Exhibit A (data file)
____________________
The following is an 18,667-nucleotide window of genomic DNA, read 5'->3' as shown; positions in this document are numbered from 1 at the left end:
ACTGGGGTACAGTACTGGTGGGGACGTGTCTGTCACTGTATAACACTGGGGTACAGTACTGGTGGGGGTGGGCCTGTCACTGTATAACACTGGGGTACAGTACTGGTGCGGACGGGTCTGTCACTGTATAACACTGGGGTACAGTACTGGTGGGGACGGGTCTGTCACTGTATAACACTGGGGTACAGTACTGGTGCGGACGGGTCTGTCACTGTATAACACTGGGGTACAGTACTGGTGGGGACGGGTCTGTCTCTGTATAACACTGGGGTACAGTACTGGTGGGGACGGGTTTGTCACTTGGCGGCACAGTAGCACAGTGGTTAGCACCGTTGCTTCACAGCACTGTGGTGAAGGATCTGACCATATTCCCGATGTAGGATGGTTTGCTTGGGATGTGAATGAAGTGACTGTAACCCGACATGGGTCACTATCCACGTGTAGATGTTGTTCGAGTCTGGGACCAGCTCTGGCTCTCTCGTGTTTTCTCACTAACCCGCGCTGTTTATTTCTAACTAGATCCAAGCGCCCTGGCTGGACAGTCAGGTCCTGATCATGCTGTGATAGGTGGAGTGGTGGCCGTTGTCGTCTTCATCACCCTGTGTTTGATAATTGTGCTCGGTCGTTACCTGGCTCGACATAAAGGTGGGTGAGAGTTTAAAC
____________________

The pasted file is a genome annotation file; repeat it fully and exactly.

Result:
The following is an 18,667-nucleotide window of genomic DNA, read 5'->3' as shown; positions in this document are numbered from 1 at the left end:
ACTGGGGTACAGTACTGGTGGGGACGTGTCTGTCACTGTATAACACTGGGGTACAGTACTGGTGGGGGTGGGCCTGTCACTGTATAACACTGGGGTACAGTACTGGTGCGGACGGGTCTGTCACTGTATAACACTGGGGTACAGTACTGGTGGGGACGGGTCTGTCACTGTATAACACTGGGGTACAGTACTGGTGCGGACGGGTCTGTCACTGTATAACACTGGGGTACAGTACTGGTGGGGACGGGTCTGTCTCTGTATAACACTGGGGTACAGTACTGGTGGGGACGGGTTTGTCACTTGGCGGCACAGTAGCACAGTGGTTAGCACCGTTGCTTCACAGCACTGTGGTGAAGGATCTGACCATATTCCCGATGTAGGATGGTTTGCTTGGGATGTGAATGAAGTGACTGTAACCCGACATGGGTCACTATCCACGTGTAGATGTTGTTCGAGTCTGGGACCAGCTCTGGCTCTCTCGTGTTTTCTCACTAACCCGCGCTGTTTATTTCTAACTAGATCCAAGCGCCCTGGCTGGACAGTCAGGTCCTGATCATGCTGTGATAGGTGGAGTGGTGGCCGTTGTCGTCTTCATCACCCTGTGTTTGATAATTGTGCTCGGTCGTTACCTGGCTCGACATAAAGGTGGGTGAGAGTTTAAAC